ALAMAT NI CHINA DOLL (Adolfo Borinaga Alix, Jr., 2013)


China Doll is an alias given to a young woman with changing identities, infamous for her criminal history at a tender age. Today,  China Doll exists only as a myth, or rather a legend, until one reporter exposes the "truth" about her. 

The newest addition to the wide range of Adolf Alix Jr's ever-changing and often surprising cinematic oeuvre, comes in the form of a detective story. Detective, in the sense that the journalist character, Perry Nanali played with  unflinching ruthlessness by Cesar Montano, strips China Doll (Angelica Panganiban) of her layered character and publishes a tell- all biography, even at the expense of her safety. Also, the film, from a screenplay by another esteemed filmmaker, Lav Diaz takes on the form of a sleuth journal, as we follow clues and chronology leading to the events that would be defined by that singular act of opportunism, or bravery by Perry. 

ALAMAT NI CHINA DOLL does not follow a linear plot. From time to time we get flashbacks, back when China Doll was still Myrna Yu, and an NBI Agent (Philip Salvador) tries to break her during interrogation. Present events are also neatly scattered throughout the film, where the ending may be somewhere in the middle, or even in the beginning, and the ending does not necessarily mean the end of the story. 

You will note how Angelica Panganiban has matured through the years, who herein plays a reformed, or rather a reforming criminal. Philip Salvador reminds us that he still got it, and when he threatens Cesar Montano in one scene, reminding him "pumapatay ako ng tao" (I kill people), we shiver in terror. 

Supporting actors make sure their presence is felt: Evelyn Vargas, warm and earnest plays a teacher who holds high hopes for China Doll, now known as Helen. Allan Paule is a publisher who gets ensnared in a trap laid out by Perry. Even Cherry Pie Picache in one brief scene without any dialogue, is heartbreaking. But make sure to witness Anita Linda in an inspired and often endearing (and yes, funny) performance as Helen's Chinese-born grandmother.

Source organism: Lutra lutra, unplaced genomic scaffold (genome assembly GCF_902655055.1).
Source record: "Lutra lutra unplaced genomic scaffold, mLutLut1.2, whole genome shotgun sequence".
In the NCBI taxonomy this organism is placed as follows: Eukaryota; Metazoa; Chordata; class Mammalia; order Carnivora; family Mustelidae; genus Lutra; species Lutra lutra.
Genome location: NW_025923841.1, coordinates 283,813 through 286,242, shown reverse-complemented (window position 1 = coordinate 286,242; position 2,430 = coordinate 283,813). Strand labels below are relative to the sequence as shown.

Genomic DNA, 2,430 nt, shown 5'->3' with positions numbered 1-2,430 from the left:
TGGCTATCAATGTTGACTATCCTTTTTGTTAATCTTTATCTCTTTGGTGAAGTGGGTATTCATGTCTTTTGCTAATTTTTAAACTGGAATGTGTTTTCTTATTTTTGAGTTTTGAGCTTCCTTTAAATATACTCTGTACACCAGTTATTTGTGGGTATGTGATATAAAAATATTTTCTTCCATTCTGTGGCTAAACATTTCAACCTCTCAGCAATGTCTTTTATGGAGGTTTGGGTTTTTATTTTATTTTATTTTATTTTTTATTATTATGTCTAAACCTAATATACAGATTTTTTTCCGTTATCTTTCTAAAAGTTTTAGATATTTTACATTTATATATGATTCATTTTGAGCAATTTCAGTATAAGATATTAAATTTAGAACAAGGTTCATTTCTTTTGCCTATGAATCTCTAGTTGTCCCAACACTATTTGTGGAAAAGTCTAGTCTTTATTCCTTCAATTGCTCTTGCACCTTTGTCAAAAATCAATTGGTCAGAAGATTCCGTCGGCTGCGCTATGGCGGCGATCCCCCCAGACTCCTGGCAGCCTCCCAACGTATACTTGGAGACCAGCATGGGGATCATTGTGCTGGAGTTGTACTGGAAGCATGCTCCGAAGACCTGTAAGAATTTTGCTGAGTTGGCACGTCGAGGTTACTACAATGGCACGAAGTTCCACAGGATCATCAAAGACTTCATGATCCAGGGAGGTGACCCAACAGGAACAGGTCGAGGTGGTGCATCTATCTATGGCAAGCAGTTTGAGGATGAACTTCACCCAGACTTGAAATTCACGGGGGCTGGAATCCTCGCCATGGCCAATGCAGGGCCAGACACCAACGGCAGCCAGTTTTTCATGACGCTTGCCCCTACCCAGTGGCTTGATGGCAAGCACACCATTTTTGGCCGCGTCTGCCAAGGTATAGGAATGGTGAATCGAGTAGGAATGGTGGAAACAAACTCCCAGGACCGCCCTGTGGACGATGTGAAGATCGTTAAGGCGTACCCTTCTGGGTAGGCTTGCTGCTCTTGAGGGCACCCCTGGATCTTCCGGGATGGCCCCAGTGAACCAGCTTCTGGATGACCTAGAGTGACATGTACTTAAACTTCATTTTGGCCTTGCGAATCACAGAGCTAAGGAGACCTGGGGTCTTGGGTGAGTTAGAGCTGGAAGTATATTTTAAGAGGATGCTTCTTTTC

I've saved Cesar Montano for last. You should see the film if only for Montano's portrayal of Perry Nanali. Montano brings enormous amounts of gravity to his character that all of Perry's striking qualities- egotism, self-righteousness, and lack of moral reservation comes front and center. We have long missed this kind of Cesar Montano, and it took a filmmaker like Adolf Alix to bring back Montano to his glory days of JOSE RIZAL and MURO AMI. 

The nonlinear treatment of CHINA DOLL, although works in the long run, long after you've seen the film, may be baffling for some as the story progresses. I got confused more than twice because of the lack of warning every time a shift in timeline will occur, and needless to say, the film ends not with a bang, but with an allegory, also without proper warning, thus creating a feeling of wanting more. 

Alix has made better films in his extensive filmography, but his attempt at a genre film is very well-appreciated. ALAMAT NI CHINA DOLL confronts us of the moral dilemma of truth in journalism, because at what justification, really must the need to know outweigh the life of a human being?

RATING: 3/5
Rated R18 for language and violence

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